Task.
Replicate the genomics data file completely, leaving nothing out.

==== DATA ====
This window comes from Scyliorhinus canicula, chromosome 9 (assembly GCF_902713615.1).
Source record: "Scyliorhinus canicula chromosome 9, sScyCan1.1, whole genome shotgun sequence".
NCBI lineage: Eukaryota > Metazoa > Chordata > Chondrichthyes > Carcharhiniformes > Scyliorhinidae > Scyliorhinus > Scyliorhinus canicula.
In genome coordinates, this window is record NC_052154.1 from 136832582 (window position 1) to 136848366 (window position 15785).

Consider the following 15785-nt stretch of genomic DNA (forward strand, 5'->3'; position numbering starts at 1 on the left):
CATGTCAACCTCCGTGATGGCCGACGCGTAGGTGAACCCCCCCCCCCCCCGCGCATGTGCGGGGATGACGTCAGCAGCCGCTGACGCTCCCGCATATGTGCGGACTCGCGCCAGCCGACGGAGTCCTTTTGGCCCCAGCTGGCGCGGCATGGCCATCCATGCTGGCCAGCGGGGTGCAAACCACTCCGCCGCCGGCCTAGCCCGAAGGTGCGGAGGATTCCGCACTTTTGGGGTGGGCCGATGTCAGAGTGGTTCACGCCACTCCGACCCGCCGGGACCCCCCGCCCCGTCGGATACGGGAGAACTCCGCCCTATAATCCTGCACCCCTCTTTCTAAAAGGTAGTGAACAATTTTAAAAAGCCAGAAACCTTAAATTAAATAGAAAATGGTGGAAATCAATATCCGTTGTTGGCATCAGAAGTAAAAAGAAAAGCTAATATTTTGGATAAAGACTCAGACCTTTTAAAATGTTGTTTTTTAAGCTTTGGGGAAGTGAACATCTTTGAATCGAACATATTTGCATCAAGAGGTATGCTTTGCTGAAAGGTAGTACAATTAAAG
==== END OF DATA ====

This window comes from Scyliorhinus canicula, chromosome 9 (assembly GCF_902713615.1).
Source record: "Scyliorhinus canicula chromosome 9, sScyCan1.1, whole genome shotgun sequence".
NCBI lineage: Eukaryota > Metazoa > Chordata > Chondrichthyes > Carcharhiniformes > Scyliorhinidae > Scyliorhinus > Scyliorhinus canicula.
In genome coordinates, this window is record NC_052154.1 from 136832582 (window position 1) to 136848366 (window position 15785).

Consider the following 15785-nt stretch of genomic DNA (forward strand, 5'->3'; position numbering starts at 1 on the left):
CATGTCAACCTCCGTGATGGCCGACGCGTAGGTGAACCCCCCCCCCCCCCGCGCATGTGCGGGGATGACGTCAGCAGCCGCTGACGCTCCCGCATATGTGCGGACTCGCGCCAGCCGACGGAGTCCTTTTGGCCCCAGCTGGCGCGGCATGGCCATCCATGCTGGCCAGCGGGGTGCAAACCACTCCGCCGCCGGCCTAGCCCGAAGGTGCGGAGGATTCCGCACTTTTGGGGTGGGCCGATGTCAGAGTGGTTCACGCCACTCCGACCCGCCGGGACCCCCCGCCCCGTCGGATACGGGAGAACTCCGCCCTATAATCCTGCACCCCTCTTTCTAAAAGGTAGTGAACAATTTTAAAAAGCCAGAAACCTTAAATTAAATAGAAAATGGTGGAAATCAATATCCGTTGTTGGCATCAGAAGTAAAAAGAAAAGCTAATATTTTGGATAAAGACTCAGACCTTTTAAAATGTTGTTTTTTAAGCTTTGGGGAAGTGAACATCTTTGAATCGAACATATTTGCATCAAGAGGTATGCTTTGCTGAAAGGTAGTACAATTAAAG